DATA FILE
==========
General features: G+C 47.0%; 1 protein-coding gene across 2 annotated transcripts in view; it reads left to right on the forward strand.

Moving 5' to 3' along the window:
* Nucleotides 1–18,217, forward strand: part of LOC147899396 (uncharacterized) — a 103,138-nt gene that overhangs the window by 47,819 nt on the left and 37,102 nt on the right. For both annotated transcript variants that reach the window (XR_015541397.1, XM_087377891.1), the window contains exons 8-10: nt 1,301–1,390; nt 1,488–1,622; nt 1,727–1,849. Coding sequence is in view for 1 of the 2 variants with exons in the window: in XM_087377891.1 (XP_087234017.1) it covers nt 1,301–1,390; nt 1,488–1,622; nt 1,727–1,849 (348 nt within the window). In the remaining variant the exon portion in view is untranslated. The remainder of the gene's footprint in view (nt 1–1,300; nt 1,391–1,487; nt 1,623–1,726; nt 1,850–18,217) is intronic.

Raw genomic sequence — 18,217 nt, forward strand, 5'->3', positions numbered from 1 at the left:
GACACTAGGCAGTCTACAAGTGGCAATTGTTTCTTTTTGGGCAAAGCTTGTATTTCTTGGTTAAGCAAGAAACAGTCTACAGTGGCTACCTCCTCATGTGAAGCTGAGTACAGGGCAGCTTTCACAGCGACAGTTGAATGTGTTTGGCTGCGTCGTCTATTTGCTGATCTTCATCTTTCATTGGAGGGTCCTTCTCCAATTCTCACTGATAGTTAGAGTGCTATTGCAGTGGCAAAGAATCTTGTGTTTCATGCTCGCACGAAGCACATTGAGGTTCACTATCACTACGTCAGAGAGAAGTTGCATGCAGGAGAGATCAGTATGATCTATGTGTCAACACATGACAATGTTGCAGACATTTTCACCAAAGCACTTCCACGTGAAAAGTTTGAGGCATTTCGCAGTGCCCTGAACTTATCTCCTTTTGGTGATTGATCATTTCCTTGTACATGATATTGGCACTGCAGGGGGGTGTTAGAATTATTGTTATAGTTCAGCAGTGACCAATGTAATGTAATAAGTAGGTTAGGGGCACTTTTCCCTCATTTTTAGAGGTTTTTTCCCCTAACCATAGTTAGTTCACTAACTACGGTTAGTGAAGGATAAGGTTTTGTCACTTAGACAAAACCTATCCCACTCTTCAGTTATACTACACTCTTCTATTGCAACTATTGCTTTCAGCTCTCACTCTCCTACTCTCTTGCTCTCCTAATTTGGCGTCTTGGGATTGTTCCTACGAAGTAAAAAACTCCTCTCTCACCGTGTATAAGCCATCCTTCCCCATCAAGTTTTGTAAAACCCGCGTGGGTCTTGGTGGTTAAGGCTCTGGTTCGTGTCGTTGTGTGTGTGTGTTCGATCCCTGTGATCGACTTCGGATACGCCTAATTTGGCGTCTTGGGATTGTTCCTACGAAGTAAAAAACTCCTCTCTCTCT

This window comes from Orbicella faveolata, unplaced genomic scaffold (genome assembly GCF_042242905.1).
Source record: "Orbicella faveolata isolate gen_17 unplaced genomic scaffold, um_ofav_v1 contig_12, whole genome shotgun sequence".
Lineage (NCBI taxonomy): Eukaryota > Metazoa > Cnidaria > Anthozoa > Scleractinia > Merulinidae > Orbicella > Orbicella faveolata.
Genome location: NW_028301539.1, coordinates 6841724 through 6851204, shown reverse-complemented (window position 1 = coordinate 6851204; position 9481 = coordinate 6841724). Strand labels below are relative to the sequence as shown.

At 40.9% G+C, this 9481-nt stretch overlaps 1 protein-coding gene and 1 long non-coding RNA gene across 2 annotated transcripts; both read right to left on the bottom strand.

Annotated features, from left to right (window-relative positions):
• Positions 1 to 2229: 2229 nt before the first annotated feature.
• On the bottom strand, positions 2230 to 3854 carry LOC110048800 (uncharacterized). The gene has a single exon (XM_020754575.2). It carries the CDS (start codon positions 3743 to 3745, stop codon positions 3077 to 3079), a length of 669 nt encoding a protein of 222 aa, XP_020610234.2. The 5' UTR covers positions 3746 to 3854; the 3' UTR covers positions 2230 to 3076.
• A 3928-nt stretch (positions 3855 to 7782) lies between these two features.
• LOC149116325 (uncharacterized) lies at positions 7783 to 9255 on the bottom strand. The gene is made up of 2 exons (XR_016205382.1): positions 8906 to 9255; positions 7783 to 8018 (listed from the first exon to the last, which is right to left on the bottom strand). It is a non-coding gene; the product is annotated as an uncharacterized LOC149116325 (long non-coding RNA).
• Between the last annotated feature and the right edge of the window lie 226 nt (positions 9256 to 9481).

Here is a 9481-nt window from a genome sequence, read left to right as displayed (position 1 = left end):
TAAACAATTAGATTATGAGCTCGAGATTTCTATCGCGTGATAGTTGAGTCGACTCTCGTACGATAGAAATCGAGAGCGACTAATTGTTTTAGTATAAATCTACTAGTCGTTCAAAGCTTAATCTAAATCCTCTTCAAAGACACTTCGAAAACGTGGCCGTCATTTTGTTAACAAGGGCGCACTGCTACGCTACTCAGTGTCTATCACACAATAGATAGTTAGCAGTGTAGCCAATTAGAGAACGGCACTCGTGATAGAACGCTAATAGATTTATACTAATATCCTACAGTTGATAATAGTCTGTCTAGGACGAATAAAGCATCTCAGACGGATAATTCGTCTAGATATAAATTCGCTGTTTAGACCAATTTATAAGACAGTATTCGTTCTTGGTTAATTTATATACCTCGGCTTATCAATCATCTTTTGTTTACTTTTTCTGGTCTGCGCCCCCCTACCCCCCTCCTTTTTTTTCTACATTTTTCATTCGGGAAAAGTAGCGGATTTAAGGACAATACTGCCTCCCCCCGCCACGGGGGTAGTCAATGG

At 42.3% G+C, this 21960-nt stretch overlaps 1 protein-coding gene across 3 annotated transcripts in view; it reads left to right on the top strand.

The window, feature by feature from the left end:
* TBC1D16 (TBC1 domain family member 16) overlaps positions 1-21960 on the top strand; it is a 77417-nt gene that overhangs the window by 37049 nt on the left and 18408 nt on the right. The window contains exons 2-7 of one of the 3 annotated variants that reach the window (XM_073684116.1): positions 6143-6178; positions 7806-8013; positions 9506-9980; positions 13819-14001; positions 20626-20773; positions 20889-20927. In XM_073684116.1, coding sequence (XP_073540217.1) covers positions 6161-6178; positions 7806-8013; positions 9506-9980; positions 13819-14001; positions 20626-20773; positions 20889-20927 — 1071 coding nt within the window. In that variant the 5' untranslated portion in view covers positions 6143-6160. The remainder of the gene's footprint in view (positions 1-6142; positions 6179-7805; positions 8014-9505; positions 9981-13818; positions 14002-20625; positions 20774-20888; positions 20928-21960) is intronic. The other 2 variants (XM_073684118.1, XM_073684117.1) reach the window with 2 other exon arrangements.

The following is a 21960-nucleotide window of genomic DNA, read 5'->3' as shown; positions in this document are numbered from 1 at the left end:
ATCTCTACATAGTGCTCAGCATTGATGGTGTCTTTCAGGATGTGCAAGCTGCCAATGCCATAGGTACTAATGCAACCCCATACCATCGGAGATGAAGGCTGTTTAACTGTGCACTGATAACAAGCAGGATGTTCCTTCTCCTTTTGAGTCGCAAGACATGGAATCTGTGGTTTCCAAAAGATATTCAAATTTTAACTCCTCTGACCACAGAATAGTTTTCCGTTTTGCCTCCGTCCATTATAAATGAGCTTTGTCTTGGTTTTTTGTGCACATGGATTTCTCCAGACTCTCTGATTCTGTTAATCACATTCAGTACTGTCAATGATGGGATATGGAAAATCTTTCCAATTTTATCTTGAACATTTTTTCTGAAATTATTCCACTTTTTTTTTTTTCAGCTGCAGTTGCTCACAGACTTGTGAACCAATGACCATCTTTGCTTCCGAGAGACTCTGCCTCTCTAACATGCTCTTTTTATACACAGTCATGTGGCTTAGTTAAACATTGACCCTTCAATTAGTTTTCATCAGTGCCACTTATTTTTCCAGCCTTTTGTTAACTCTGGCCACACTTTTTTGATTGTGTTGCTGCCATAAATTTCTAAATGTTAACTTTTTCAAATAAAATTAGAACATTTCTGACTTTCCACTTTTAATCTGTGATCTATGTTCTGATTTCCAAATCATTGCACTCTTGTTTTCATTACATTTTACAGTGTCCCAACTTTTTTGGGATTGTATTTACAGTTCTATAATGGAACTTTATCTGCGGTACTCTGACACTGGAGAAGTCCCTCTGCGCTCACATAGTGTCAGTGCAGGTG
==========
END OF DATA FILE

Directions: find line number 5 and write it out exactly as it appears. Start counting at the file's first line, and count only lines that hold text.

GACACTAGGCAGTCTACAAGTGGCAATTGTTTCTTTTTGGGCAAAGCTTGTATTTCTTGGTTAAGCAAGAAACAGTCTACAGTGGCTACCTCCTCATGTGAAGCTGAGTACAGGGCAGCTTTCACAGCGACAGTTGAATGTGTTTGGCTGCGTCGTCTATTTGCTGATCTTCATCTTTCATTGGAGGGTCCTTCTCCAATTCTCACTGATAGTTAGAGTGCTATTGCAGTGGCAAAGAATCTTGTGTTTCATGCTCGCACGAAGCACATTGAGGTTCACTATCACTACGTCAGAGAGAAGTTGCATGCAGGAGAGATCAGTATGATCTATGTGTCAACACATGACAATGTTGCAGACATTTTCACCAAAGCACTTCCACGTGAAAAGTTTGAGGCATTTCGCAGTGCCCTGAACTTATCTCCTTTTGGTGATTGATCATTTCCTTGTACATGATATTGGCACTGCAGGGGGGTGTTAGAATTATTGTTATAGTTCAGCAGTGACCAATGTAATGTAATAAGTAGGTTAGGGGCACTTTTCCCTCATTTTTAGAGGTTTTTTCCCCTAACCATAGTTAGTTCACTAACTACGGTTAGTGAAGGATAAGGTTTTGTCACTTAGACAAAACCTATCCCACTCTTCAGTTATACTACACTCTTCTATTGCAACTATTGCTTTCAGCTCTCACTCTCCTACTCTCTTGCTCTCCTAATTTGGCGTCTTGGGATTGTTCCTACGAAGTAAAAAACTCCTCTCTCACCGTGTATAAGCCATCCTTCCCCATCAAGTTTTGTAAAACCCGCGTGGGTCTTGGTGGTTAAGGCTCTGGTTCGTGTCGTTGTGTGTGTGTGTTCGATCCCTGTGATCGACTTCGGATACGCCTAATTTGGCGTCTTGGGATTGTTCCTACGAAGTAAAAAACTCCTCTCTCTCT